You remind me that our hope, our best hope, our final hope, our only hope is Christ Jesus.  You write on the surface of my heart that I and everyone with me, that we each and all live for one reason, for the praise of his glory.  In that praise, in that worship, and nowhere else, does the sum total of my life with all its sin and confusions and broken promises and painful memories fall together without effort on my part as perfect, as exactly what you in your eternal generosity will it to be.  Suddenly I reach my goal, without even knowing that it has been that near all along.

Here, in this place of light and darkness, of color and glass and stone, of silence and of song, of generations of human hearts that beat here and still do, both in memory and in your reality beyond time; between these walls the word of life has been spoken (imperfectly, but truly), here the good news of salvation has been told for generations, from father to daughter, from mother to son, from father to son, and mother to daughter.  In that telling, faith has been born – right here or in the kitchen at home or in the bedroom or the office, in the garage or on the ballfield – and with that faith-birth your promise of the Spirit has come to be.

Your Spirit.  You God, desire to live in me, and in us all.  That’s how it all comes together.  Every gift is there and shining. There is the energy that moves us inevitably – through years of war, through depression (both economic and emotional), through great trials of killing disease, through our long times of forgetting you – to this moment.  To the invitation, renewed ever more, to allow our hearts to recognize your gifts, to know that they are the answer to all we could ever want or need; the fulfillment I never would have dared to ask.  

And I don’t have to ask.  It has all already been given.  Underneath the everyday, underneath all the pieces of my life, this is the reality of who I am and who you are, and what is meant to be.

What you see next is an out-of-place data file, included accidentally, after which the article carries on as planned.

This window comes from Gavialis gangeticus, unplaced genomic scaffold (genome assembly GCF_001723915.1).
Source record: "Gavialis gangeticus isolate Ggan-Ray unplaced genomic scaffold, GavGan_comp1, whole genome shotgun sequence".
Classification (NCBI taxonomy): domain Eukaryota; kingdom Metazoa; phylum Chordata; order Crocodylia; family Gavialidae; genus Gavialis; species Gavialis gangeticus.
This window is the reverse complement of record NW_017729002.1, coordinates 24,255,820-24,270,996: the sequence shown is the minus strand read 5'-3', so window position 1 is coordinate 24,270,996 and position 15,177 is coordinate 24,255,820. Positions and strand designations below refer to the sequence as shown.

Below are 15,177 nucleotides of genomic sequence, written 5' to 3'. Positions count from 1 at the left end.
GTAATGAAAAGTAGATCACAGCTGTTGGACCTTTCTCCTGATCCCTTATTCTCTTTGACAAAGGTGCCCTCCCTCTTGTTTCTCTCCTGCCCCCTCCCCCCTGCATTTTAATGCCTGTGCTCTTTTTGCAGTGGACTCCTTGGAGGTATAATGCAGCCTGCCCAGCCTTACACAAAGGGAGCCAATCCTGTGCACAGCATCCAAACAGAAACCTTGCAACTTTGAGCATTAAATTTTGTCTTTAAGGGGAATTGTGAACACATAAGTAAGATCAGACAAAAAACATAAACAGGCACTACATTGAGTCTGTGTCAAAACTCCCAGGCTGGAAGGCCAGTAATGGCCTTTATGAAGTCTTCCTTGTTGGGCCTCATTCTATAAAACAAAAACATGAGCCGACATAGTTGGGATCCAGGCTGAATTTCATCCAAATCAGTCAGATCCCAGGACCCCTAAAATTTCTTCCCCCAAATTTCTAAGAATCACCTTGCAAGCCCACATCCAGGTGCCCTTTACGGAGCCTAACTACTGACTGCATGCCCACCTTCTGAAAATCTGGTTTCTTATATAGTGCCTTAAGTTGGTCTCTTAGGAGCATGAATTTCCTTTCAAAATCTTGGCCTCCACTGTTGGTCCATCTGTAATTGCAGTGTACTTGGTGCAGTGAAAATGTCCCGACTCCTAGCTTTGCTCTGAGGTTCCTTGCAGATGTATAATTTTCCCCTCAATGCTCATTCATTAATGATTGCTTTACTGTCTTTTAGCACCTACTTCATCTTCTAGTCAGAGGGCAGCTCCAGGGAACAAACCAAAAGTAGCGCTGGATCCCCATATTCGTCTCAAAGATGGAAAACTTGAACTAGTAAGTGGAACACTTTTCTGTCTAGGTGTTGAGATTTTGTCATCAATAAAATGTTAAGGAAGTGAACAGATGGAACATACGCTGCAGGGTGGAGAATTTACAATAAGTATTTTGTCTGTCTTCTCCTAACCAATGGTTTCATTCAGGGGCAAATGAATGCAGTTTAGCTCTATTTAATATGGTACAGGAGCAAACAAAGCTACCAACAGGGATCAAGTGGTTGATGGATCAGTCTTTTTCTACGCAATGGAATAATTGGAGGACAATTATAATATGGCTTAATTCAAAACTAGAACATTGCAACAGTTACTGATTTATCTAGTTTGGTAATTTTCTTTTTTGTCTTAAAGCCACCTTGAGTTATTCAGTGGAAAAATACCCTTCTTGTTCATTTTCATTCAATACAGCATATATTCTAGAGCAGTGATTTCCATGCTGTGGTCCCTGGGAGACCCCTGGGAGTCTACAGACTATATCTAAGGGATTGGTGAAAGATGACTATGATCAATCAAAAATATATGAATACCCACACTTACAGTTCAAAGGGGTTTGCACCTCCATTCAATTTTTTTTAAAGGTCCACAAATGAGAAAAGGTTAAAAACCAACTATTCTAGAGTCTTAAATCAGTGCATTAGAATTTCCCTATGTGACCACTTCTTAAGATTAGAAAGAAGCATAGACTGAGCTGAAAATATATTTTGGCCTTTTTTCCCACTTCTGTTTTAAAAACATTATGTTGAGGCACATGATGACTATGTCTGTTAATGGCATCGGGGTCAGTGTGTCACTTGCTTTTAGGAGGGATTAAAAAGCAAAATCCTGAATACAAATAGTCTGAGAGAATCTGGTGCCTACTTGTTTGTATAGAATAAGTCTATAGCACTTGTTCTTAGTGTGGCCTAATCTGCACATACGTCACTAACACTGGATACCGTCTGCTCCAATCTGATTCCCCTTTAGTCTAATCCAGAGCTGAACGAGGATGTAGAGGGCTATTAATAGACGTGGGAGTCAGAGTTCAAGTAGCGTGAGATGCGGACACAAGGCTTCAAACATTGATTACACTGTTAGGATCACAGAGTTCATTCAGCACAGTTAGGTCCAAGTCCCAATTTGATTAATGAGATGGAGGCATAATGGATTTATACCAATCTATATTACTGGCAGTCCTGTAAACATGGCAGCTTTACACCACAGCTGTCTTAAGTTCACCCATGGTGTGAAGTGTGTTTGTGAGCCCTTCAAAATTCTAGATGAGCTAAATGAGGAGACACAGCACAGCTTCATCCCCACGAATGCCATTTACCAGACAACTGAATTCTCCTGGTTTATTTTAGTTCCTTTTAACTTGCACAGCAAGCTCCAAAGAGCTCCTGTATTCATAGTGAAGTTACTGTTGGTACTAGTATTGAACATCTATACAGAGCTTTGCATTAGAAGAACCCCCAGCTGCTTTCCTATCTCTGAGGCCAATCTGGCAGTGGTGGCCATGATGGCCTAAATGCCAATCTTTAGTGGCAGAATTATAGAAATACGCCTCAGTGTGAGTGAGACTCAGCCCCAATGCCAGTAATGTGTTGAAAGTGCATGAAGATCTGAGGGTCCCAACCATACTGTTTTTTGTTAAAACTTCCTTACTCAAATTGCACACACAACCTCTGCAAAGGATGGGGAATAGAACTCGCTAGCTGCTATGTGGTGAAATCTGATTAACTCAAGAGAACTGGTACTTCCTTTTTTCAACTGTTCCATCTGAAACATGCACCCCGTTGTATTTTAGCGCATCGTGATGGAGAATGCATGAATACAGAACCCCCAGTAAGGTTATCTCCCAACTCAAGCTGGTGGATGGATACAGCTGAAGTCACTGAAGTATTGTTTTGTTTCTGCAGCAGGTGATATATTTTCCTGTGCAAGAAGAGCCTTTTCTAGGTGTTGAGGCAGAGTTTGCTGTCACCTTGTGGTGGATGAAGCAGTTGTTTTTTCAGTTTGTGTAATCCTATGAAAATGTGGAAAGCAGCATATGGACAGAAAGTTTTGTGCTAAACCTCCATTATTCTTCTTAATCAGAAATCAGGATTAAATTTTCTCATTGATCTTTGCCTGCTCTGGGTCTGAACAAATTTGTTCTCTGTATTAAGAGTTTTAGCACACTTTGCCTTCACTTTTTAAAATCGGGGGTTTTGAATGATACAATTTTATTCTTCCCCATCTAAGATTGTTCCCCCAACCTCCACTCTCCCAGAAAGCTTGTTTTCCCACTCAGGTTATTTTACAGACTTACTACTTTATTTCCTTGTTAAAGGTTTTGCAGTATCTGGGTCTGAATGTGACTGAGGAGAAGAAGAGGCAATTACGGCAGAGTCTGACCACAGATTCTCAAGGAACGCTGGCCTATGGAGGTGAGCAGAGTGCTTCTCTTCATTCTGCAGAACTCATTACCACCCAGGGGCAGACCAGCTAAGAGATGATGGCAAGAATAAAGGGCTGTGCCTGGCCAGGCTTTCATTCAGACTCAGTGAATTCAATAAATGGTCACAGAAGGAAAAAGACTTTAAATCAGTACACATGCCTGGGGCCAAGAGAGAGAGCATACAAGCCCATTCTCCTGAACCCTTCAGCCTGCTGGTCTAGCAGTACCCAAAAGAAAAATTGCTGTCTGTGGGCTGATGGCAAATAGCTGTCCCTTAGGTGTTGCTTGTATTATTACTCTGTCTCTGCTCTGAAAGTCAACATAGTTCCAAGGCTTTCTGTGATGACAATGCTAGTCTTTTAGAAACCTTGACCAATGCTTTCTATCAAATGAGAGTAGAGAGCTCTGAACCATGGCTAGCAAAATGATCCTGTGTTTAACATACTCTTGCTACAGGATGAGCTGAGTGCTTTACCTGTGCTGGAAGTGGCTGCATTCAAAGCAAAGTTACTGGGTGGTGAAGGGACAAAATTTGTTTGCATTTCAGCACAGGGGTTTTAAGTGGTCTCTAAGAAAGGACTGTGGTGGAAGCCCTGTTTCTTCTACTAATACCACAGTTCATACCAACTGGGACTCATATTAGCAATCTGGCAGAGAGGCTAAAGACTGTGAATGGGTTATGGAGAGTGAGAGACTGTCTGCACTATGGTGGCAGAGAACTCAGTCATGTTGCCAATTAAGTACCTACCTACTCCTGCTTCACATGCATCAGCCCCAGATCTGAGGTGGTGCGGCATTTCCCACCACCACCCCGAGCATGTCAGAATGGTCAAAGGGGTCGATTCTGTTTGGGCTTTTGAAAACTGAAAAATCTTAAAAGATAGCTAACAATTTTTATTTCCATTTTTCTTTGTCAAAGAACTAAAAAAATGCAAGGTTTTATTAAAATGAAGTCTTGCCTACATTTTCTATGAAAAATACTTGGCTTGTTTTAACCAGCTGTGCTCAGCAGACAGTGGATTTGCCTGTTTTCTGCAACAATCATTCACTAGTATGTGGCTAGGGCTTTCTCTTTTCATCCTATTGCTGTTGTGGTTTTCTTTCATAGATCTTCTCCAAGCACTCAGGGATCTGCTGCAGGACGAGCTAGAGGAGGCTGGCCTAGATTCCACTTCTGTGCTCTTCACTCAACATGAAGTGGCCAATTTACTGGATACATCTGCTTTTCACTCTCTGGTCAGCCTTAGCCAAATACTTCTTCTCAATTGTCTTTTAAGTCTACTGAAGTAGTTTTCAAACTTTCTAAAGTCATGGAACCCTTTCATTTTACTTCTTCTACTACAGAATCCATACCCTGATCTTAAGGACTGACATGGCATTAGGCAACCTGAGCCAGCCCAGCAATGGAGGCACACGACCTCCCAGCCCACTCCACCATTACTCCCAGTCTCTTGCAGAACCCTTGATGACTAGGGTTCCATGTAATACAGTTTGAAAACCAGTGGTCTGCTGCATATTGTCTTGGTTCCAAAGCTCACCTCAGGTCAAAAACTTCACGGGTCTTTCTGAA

All this moves me to think Lord of a holy woman shrouded now in centuries past, who lived her entire life in a time darkened seemingly without end by violence and sickness and death, she who received from you visions and words confirming all that this letter says to us today.  

In the middle of her life, herself and her world on the very edge of death, you spoke words to that woman (she heard them as truly as a child hears the voice of her mother, without fail) words filled with an assurance of hope that nothing can shake and no darkness cover.  I hear those words now, and I know they are meant for us as well.

“AND thus our good Lord answered to all the questions and doubts that I might make, saying full comfortably:

I may make all thing well, 

I can make all thing well, 

I will make all thing well, 

and I shall make all thing well; 

and thou shalt see thyself that all manner of thing shall be well.”

Lord, this is the fullness in which I live, and my sisters and brothers with me.  For this I can spend my whole life, my every hour and every breath giving thanks to you Lord.  

May you be praised by all humanity for all your good gifts, given each one in Christ, whom we are about to meet here again at this altar.

In Christ we pray. Amen.

Hold it gently.

June 30 was my birthday. It marked the date on which I became two years older than my father was when he retired in 1990. Two years older than when he retired.

Some years back, I used to choose a kind of theme for each new year of my life, summed up in a few syllables. I always consider everyone’s anniversary of birth to be their own personal new year’s day. I decided to choose a theme for this new year. It is three simple words: hold it gently.

The it is all of it. Life. Health. Work. Hopes. Expectations. Fears. Time. Faith. Love. Memory. Today and tomorrow. You name it. That’s the it.

To hold it is to respect it, to take it seriously, to care for it, to be grateful for it. All of it is gift. As the Apostle Paul wisely wrote more than a few days back, “Everything you have was given to you. So, if everything you have was given to you, why do you act as if you got it all by your own power” (1 Corinthians 4:7 ERV).

Everything (see that list of its a couple of paragraphs back and add anything more you can think of) has been given to you and me. The origin of it all is found in the One who is the Origin of all. You know who that is.

So I want my basic stance to all of it day to day, moment by moment, to be gratitude. I am constantly receiving the sustaining and the renewal of all these fundamental gifts that are given me as graces, not one of them earned. (And not one of them can be earned). I have never held in my hands the currency that could buy any of these gifts. Simply because such a currency does not exist – not US dollar, not bitcoin, not anything else.